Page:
How does Microsoft recommend defragmenting SQL Server data files at the OS file-system level? Do I need to add data-file defragmentation to my regular database maintenance, or does SQL Server avoid file fragmentation by reserving contiguous data space?
A I'm not sure that Microsoft has an "official" defragmentation recommendation for SQL Server data files, but I believe that OS-level defragmentation can often improve SQL Server performance. SQL Server uses standard Windows I/O APIs to manage its physical I/O; SQL Server doesn't have direct control over the exact physical placement of bytes on disk when Windows creates and expands SQL Server disk files. Imagine that you're creating a new database—which, of course, means that you're creating a new physical file. Windows will likely attempt to use contiguous disk space, if the space is available, to create the data file. However, Windows can't create the file in contiguous space if the file is too large to fit into any of the existing blocks of contiguous disk space. In such a case, the SQL Server data file won't be contiguous, and SQL Server can't do anything about it.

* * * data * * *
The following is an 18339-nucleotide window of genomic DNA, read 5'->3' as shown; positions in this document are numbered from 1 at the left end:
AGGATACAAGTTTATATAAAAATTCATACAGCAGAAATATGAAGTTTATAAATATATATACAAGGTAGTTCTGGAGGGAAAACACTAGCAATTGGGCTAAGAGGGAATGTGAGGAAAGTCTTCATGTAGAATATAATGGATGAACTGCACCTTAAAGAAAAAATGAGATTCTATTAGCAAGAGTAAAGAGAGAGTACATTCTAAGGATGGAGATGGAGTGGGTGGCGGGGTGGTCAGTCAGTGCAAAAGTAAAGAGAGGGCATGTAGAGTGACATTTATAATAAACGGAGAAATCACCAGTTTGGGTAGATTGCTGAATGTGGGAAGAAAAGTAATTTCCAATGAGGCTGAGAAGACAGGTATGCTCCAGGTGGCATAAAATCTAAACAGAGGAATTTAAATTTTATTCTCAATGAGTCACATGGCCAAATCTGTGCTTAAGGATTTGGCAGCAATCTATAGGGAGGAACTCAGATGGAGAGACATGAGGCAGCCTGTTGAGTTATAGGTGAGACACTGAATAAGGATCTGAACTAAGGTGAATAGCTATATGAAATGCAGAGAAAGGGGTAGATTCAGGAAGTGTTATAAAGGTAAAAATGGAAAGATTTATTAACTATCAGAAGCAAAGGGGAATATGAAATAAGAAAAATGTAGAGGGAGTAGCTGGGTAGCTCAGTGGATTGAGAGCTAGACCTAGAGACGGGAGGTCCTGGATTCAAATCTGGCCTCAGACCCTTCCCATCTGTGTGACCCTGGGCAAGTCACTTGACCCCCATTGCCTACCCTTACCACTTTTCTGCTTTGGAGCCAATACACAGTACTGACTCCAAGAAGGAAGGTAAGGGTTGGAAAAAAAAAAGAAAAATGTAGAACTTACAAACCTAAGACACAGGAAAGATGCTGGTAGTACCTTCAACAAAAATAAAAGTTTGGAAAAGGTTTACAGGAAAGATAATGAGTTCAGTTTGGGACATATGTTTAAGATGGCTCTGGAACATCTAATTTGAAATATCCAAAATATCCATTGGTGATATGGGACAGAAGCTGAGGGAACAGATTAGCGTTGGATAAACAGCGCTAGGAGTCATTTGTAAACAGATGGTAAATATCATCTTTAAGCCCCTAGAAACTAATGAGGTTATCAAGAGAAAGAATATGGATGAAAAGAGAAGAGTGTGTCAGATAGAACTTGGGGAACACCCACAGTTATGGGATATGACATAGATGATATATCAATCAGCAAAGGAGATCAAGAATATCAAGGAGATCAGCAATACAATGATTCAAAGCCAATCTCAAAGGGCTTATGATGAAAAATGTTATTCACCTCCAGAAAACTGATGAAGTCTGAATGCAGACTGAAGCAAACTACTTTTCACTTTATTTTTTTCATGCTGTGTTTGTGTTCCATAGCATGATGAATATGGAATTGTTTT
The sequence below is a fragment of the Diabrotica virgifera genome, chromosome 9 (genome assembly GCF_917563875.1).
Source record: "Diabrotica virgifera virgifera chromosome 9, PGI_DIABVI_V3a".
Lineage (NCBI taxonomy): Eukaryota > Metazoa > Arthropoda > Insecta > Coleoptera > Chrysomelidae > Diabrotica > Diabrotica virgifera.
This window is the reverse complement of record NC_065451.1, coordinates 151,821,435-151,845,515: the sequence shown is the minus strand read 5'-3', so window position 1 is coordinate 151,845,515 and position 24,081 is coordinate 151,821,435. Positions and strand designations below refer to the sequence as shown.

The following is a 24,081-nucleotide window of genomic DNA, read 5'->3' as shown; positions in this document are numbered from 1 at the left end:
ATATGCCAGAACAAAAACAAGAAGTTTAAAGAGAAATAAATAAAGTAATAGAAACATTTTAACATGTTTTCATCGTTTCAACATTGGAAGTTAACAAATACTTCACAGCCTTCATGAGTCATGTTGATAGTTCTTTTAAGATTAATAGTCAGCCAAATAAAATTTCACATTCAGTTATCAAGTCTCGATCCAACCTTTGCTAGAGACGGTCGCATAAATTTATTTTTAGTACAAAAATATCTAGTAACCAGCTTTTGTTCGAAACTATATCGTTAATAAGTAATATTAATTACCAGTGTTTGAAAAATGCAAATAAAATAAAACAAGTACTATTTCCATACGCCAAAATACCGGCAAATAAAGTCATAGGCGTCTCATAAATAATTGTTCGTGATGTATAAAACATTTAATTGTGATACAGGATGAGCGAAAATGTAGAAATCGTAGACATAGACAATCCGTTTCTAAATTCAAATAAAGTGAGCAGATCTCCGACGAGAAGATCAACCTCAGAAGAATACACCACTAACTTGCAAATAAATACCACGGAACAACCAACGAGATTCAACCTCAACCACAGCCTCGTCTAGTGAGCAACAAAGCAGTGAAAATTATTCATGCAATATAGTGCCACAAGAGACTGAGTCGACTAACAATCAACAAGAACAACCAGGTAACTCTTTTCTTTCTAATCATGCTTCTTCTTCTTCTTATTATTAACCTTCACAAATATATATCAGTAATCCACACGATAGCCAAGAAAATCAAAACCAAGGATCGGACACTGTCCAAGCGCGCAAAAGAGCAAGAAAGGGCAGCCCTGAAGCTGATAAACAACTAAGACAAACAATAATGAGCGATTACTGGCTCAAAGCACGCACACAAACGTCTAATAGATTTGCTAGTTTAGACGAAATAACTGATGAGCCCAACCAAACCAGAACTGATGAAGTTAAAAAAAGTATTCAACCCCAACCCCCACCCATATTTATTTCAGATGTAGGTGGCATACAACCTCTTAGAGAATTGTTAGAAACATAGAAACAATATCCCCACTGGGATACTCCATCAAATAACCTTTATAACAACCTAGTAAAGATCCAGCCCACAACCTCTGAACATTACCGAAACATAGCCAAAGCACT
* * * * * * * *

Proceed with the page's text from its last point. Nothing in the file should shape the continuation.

Let's assume that the data file can fit in a contiguous block of disk space at creation time. Physical fragmentation could still occur if the SQL Server data file is marked to autogrow and Windows can't satisfy those additional requests for space with contiguous space. Note that none of the defragmentation techniques in SQL Server (e.g., DBCC INDEXDEFRAG) address the problem of physical fragmentation within the OS file system. Also, DBCC SHOWCONTIG doesn't report fragmentation that happens when data files are spread over noncontiguous disk space within the file system. These commands reveal other types of fragmentation within the SQL Server extents and rows within the physical data file. (A discussion of these commands is outside the scope of this Q&A.) Will SQL Server performance improve if you defragment SQL Server's data files? It depends. Certain classes of queries—such as table scans and large-range scans that read data in large, contiguous blocks—might benefit from OS-level file defragmentation. However, online transaction processing (OLTP)—style queries that issue single INSERT, SELECT, UPDATE, and DELETE commands are unlikely to benefit because short transactions that affect relatively small amounts of data rarely need to read large blocks of data in one operation.